[LLVMdev] We need better hashing

Chandler Carruth chandlerc at google.com
Fri Feb 17 01:53:48 PST 2012

Jeffrey and I are working on future standard library functionality for
hashing user defined types:


I would much rather have an interface that is close to or mirrors this one.
We already have some field experience with it, and using it in LLVM and
Clang would provide more. Also, it would be possible to essentially share
code between such an implementation and libc++.

We looked closely at 'hasher' objects and using add methods on them and
they tended to have some serious drawbacks:

1) they require some amount of "incrementality", limiting the quality and
performance of the hashing algorithm
2) they require more boiler plate
3) they compose recursively less cleanly

Even given your interface, there is no actual requirement for an
incremental hash. Simply store intermediate state in the object, and
provide a 'finalize' step that produces the final hash code.

On Sun, Feb 12, 2012 at 4:59 PM, Talin <viridia at gmail.com> wrote:

> Here's my latest version of Hashing.h, which I propose to add to llvm/ADT.
> Comments welcome and encouraged.
> On Thu, Feb 9, 2012 at 11:23 AM, Talin <viridia at gmail.com> wrote:
>> By the way, the reason I'm bringing this up is that a number of folks are
>> currently working on optimizing the use of hash tables within LLVM's code
>> base, and unless we can come up with a common hashing facility, there will
>> be an increasing proliferation of cut & paste copies of hash functions. So
>> feedback would be nice.
>> On Tue, Feb 7, 2012 at 10:58 PM, Talin <viridia at gmail.com> wrote:
>>> LLVM currently has a bunch of different hashing algorithms scattered
>>> throughout the code base.
>>> There's also a number of places in the code where a FoldingSetNodeID is
>>> created for the purpose of calculating a hash, and then discarded. From an
>>> efficiency standpoint, this isn't all that bad unless the number of
>>> individual items being hashed > 32, at which point the SmallVector
>>> overflows and memory is allocated.
>>> I personally want to see a better approach to hashing because of the
>>> cleanup work I've been doing - I've been replacing std::map and FoldingSet
>>> with DenseMap in a number of places, and plan to do more of this. The thing
>>> is, for complex key types, you really need to have a custom DenseMapInfo,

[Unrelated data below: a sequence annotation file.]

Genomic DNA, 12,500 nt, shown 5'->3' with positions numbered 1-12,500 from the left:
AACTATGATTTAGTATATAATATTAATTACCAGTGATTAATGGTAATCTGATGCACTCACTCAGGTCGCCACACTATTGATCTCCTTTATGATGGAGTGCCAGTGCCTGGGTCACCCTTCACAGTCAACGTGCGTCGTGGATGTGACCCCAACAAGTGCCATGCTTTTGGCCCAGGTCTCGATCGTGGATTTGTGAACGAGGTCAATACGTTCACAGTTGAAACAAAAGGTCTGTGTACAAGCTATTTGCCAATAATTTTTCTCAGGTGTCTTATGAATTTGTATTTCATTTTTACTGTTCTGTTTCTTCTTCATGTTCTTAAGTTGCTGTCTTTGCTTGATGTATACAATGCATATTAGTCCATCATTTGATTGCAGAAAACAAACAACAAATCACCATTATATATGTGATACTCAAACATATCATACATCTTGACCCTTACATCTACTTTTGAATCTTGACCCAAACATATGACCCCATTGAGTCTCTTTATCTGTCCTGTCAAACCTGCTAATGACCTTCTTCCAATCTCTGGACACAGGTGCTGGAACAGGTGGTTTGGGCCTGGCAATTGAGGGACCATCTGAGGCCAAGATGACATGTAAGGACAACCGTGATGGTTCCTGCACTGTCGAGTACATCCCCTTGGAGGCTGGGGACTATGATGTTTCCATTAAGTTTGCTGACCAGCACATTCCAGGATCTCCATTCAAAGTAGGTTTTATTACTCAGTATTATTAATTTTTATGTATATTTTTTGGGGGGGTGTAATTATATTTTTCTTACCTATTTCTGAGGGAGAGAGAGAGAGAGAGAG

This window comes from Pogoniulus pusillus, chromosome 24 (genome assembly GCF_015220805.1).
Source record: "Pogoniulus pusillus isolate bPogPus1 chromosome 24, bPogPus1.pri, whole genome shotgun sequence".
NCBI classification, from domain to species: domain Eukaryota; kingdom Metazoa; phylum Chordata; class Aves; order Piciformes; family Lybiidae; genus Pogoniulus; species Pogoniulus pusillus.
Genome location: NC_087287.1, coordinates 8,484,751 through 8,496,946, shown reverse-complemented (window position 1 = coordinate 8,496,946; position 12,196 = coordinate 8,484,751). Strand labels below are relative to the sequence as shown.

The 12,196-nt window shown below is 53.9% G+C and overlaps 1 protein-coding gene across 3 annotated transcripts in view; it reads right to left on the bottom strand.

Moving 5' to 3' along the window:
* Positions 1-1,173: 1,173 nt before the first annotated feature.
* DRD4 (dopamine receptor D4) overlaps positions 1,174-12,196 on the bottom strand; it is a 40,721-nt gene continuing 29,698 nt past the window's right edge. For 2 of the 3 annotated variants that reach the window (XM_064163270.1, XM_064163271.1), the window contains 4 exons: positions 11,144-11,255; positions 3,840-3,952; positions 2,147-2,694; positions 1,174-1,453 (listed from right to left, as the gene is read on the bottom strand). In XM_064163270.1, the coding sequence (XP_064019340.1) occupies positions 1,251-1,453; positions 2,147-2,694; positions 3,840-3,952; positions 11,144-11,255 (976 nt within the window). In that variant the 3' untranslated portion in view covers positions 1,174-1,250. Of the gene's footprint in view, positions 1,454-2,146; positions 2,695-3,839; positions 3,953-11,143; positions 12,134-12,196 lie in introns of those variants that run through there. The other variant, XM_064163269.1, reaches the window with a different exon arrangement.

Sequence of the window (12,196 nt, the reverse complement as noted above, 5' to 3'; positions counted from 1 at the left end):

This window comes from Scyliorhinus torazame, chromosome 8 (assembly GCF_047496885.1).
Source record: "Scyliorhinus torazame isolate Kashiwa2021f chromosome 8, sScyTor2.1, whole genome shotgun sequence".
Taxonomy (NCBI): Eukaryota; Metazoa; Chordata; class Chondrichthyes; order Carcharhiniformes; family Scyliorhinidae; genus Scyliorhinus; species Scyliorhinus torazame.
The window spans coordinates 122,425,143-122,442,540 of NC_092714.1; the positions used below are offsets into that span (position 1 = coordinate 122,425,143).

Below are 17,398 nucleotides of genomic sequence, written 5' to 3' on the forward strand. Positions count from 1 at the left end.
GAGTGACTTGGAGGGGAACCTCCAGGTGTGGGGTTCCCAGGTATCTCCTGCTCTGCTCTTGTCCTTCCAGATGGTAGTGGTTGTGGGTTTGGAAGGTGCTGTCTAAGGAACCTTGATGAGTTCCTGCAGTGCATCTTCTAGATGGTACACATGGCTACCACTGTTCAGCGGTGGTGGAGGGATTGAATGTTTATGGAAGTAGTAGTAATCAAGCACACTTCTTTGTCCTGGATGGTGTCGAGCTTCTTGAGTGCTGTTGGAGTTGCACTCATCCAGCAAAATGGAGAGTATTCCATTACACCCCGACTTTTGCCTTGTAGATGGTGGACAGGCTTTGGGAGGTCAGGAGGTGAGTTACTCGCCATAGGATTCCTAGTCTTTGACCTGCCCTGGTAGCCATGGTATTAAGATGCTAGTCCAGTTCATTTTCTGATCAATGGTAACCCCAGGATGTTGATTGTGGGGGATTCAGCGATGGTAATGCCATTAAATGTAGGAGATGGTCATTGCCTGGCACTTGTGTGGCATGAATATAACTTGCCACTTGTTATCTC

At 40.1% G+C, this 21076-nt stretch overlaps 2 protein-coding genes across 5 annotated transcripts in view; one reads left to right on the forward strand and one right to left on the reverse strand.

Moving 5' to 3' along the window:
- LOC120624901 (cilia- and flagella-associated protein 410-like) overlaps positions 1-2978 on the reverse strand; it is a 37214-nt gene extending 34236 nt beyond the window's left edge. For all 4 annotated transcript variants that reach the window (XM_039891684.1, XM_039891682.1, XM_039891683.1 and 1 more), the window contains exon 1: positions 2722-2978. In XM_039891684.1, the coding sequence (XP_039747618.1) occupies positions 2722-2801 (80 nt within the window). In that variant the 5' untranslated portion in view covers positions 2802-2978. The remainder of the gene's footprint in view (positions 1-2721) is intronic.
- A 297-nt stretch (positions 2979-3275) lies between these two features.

>>> and that's where having a good hash function comes in.
>>> There are a bunch of hash functions out there (FNV1, SuperFastHash, and
>>> many others). The best overall hash function that I am currently aware of
>>> is Austin Appleby's MurmurHash3 (http://code.google.com/p/smhasher/).
>>> For LLVM's use, we want a hash function that can handle mixed data -
>>> that is, pointers, ints, strings, and so on. Most of the high-performance
>>> hash functions will work well on mixed data types, but you have to put
>>> everything into a flat buffer - that is, an array of machine words whose
>>> starting address is aligned on a machine-word boundary. The inner loops of
>>> the hash functions are designed to take advantage of parallelism of the
>>> instruction pipeline, and if you try feeding in values one at a time it's
>>> possible that you can lose a lot of speed. (Although I am not an expert in
>>> this area, so feel free to correct me on this point.) On the other hand, if
>>> your input values aren't already arranged into a flat buffer, the cost of
>>> writing them to memory has to be taken into account.
>>> Also, most of the maps in LLVM are fairly small (<1000 entries), so the
>>> speed of the hash function itself is probably more important than getting
>>> the best possible mixing of bits.
>>> It seems that for LLVM's purposes, something that has an interface
>>> similar to FoldingSetNodeID would make for an easy transition. One approach
>>> would be to start with something very much like FoldingSetNodeID, except
>>> with a fixed-length buffer instead of a SmallVector - the idea is that when
>>> you are about to overflow, instead of allocating more space, you would
>>> compute an intermediate hash value and then start over at the beginning of
>>> the buffer.
>>> Another question is whether or not you would want to replace the hash
>>> functions in DenseMapInfo, which are designed to be efficient for very
>>> small keys - most of the high-performance hash functions have a fairly
>>> substantial fixed overhead (usually in the form of a final mixing step) and
>>> thus only make sense for larger key sizes.
>>> --
>>> -- Talin
>> --
>> -- Talin
> --
> -- Talin
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